Operators must be careful not to cede control over customer loyalty as off-premises consumption becomes the norm
By Brittain Brown
The pandemic is increasingly keeping people at home, driving regular restaurant diners to abandon their local bartender and instead order takeout so they can enjoy their favourite meals from the comfort and safety of their own homes. However, as restaurants flock to third-party apps to manage the sudden surge in online orders and deliveries, the ownership of customer service, and therefore that of customer loyalty, has shifted from restaurants to third-party apps.
This growing trend to surrender customer service in favour of convenience presents a notable gap in delivery management, and an opportunity to draw inspiration from long-running pizza joints that have been quietly leading the charge in food delivery for decades.
The rise of third-party delivery apps
Third-party delivery apps have served as a lifeline to struggling restaurants desperate to stay afloat in a highly competitive market. When the pandemic forced a mass shutdown of indoor dining, these apps provided restaurants that are typically dependent on loyal, local customers with a new audience to which to market their meals.
While the benefits are plenty, especially for those temporarily operating a delivery-only model but lacking the necessary drivers, this reliance on third-party apps comes at a cost beyond the steep fees. It means surrendering control over customer service at a time when human connection is particularly crucial for driving customer loyalty and, ultimately, keeping the lights on.
At first glance, it may seem as though leaving customer relations to a third-party app while the restaurant focuses on controlling food quality is a perfect trade. The pandemic has caused enough setbacks already; why not seek the support of an industry leader? However, when customer questions are responded to by someone without first-hand knowledge of the restaurant, and when delivery times are inconsistent and dependent on third-party drivers, control over the food quality and customer experience is lost. The solution to this can be found in the pizza chain model.
The pizza chain model
Remember the days of calling your local pizza joint, ordering a large pepperoni pizza, and knowing that your order would arrive in a company car in 30 minutes or it was free? That dedicated level of customer service of yesteryear has been all but replaced by the growing demand for maximum options in one convenient location — at the swipe of an app. As the pandemic drags on, convenience and safety continue to take precedence over the novelty of dining out. Now is the time for restaurants to seek inspiration from the traditional pizza delivery model.
By transitioning to the autonomous pizza ordering model and keeping customer relations in-house, restaurants gain direct control over food quality and delivery times, reducing the risk of costly customer complaints that could jeopardize future orders. With restaurants having operated on razor-thin profit margins since long before the pandemic hit, adopting the in-house delivery services of traditional pizza parlours is crucial in helping restaurants reduce costs and stay afloat. With escalating fears of further closures, it’s imperative that restaurants take back ownership of direct engagement with their customers from third-party delivery apps to directly control customer service and, in turn, drive customer loyalty.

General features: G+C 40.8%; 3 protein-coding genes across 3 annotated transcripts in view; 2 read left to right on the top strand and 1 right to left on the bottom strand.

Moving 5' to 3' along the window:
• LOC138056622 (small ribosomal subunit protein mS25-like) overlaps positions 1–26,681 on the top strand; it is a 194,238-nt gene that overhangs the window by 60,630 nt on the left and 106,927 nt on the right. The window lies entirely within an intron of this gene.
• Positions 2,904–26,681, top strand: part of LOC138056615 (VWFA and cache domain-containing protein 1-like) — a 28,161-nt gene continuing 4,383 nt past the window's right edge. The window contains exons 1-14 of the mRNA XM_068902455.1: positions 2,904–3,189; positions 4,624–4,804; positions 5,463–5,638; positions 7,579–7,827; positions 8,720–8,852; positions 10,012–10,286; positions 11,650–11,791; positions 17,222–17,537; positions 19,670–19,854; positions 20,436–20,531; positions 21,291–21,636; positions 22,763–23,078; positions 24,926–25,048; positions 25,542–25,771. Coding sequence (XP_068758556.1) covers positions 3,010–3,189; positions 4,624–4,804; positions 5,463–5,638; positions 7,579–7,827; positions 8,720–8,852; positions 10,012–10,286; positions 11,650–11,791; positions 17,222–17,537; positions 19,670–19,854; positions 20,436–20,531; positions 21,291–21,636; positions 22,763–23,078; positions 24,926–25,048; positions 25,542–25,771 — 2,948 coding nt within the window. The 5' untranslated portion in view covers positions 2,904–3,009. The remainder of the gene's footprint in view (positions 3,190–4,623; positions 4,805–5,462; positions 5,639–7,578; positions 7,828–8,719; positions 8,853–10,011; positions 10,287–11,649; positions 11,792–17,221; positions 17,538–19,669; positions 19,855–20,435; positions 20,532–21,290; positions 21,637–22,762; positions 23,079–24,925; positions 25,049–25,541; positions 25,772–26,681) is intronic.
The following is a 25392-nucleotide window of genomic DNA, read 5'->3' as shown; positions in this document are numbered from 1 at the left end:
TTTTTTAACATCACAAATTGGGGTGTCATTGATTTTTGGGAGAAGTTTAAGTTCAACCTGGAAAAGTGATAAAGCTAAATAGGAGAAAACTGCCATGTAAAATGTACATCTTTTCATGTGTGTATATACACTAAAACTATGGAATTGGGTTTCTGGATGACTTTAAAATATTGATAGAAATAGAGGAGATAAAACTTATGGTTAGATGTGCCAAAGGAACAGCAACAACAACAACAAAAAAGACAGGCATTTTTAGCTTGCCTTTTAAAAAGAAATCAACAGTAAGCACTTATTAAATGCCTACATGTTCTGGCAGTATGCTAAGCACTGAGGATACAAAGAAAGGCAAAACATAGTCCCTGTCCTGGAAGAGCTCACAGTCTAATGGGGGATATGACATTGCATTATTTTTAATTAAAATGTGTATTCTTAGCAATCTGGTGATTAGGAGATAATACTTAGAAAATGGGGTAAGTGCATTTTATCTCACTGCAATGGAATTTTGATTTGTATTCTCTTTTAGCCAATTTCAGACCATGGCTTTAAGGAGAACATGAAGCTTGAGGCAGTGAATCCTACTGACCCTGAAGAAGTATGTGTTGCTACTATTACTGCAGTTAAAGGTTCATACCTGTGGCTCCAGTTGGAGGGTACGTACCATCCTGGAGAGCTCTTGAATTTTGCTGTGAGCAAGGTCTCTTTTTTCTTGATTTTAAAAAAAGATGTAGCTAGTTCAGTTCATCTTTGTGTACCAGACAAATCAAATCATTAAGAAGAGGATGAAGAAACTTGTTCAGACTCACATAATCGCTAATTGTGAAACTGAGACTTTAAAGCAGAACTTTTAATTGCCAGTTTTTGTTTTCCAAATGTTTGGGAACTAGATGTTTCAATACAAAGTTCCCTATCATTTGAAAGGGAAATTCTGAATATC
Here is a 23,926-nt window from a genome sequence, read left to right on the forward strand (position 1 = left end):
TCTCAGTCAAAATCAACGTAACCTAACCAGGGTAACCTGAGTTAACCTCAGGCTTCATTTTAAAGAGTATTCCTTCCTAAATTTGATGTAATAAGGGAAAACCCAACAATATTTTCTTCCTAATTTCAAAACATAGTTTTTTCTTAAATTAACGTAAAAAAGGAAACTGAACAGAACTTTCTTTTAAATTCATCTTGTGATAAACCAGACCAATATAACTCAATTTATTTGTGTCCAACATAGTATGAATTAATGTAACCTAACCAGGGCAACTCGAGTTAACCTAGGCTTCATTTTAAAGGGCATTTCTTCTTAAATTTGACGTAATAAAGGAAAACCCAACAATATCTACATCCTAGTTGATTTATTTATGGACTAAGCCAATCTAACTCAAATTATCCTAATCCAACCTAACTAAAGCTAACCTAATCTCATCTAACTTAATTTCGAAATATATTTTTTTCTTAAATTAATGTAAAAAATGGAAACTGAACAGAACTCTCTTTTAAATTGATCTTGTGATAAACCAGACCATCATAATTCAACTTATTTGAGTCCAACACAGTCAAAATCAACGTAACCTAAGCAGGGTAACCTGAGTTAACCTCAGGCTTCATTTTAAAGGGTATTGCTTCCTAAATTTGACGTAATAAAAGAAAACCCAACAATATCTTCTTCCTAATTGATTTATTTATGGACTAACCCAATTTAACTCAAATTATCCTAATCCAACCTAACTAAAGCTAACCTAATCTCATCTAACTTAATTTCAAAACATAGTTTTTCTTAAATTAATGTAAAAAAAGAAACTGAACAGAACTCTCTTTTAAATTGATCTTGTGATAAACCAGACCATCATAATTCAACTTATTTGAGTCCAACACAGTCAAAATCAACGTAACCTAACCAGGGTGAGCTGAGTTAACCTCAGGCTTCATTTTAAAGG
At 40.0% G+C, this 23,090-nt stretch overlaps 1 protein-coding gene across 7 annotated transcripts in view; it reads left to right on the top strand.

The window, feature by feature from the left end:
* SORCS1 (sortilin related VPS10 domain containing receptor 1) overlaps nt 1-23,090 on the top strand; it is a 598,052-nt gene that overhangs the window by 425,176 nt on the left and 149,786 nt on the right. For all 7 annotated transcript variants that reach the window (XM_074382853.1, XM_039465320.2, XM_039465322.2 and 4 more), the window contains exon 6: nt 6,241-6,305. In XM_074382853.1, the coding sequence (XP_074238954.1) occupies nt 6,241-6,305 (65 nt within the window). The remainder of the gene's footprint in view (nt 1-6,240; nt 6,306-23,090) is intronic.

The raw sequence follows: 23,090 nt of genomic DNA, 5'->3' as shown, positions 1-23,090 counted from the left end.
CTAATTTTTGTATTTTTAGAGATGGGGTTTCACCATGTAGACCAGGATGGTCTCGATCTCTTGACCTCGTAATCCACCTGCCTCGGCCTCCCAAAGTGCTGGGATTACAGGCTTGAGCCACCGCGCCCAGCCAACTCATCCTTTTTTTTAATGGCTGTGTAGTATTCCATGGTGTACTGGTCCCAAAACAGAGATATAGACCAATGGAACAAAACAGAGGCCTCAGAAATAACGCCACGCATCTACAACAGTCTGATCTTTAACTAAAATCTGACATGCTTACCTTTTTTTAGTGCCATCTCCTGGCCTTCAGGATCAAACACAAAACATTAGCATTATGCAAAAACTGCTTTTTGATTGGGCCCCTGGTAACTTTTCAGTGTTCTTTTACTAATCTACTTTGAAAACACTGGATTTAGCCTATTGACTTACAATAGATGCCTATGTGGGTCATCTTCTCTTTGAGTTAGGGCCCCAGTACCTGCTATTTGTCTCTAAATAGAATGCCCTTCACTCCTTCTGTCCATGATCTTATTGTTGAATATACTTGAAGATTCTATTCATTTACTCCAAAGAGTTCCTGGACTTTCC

Leveraging technology to drive the future of delivery
Digital options are increasingly influencing where and how people order food, and the demand for online ordering and contactless payment options is only going to continue growing as safety and convenience drive customer decisions. While the traditional pizza delivery model has set the standard for owning customer engagement, nowadays, the thought of phoning in an order and then handing your delivery driver a crisp $20 bill in exchange for your pizza seems archaic considering the available digital solutions.
The pandemic has accelerated technology adoption in restaurants, with tools like Kitchen Display Systems (KDS) streamlining orders for efficient food preparation, online ordering options to send orders directly to restaurants, and touchless payment tools providing convenience while ensuring customer safety.
The future of delivery relies on digital solutions, and adopting in-house technology to drive customer loyalty will be imperative for restaurants to survive. We’re already seeing this shift as local restaurants overhaul their technology suites, develop independent loyalty apps, and launch new business streams through newly implemented technology. In doing so, restaurant owners take complete ownership of all aspects of engagement as they control and improve the customer experience and expand service offerings into pandemic-proof avenues.
By leveraging the growing demand for contactless ordering and payments solutions, restaurants can bring the pizza delivery model into the future, utilizing autonomous delivery services to regain ownership of customer engagement and drive the loyalty often lost during these challenging times. With digital solutions at our fingertips, adopting in-house ordering and delivery technology is imperative to pivoting services to add revenue streams, controlling food quality, and taking ownership over customer service standards — whether or not that guarantees delivery in 30 minutes or it’s free.
Brittain Brown is president of Givex. Since joining Givex in 2003, he has held various managerial roles in the National Accounts and Operations divisions and has been responsible for some of the company’s largest client successes. As president, Brown has driven Givex’s international expansion efforts and overseen the successful acquisition of new additions to the Givex family of companies.